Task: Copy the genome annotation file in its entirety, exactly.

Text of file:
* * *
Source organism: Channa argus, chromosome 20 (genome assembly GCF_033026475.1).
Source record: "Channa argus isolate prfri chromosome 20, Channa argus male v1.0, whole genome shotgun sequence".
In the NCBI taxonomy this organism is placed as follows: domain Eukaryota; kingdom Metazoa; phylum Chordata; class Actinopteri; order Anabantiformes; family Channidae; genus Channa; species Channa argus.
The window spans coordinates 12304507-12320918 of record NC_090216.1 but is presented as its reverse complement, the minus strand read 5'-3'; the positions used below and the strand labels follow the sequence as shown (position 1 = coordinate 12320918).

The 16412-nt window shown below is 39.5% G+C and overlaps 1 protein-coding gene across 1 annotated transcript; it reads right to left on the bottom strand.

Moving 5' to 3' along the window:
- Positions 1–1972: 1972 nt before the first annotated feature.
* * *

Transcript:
Source organism: Channa argus, chromosome 20 (genome assembly GCF_033026475.1).
Source record: "Channa argus isolate prfri chromosome 20, Channa argus male v1.0, whole genome shotgun sequence".
In the NCBI taxonomy this organism is placed as follows: domain Eukaryota; kingdom Metazoa; phylum Chordata; class Actinopteri; order Anabantiformes; family Channidae; genus Channa; species Channa argus.
The window spans coordinates 12304507-12320918 of record NC_090216.1 but is presented as its reverse complement, the minus strand read 5'-3'; the positions used below and the strand labels follow the sequence as shown (position 1 = coordinate 12320918).

The 16412-nt window shown below is 39.5% G+C and overlaps 1 protein-coding gene across 1 annotated transcript; it reads right to left on the bottom strand.

Moving 5' to 3' along the window:
- Positions 1–1972: 1972 nt before the first annotated feature.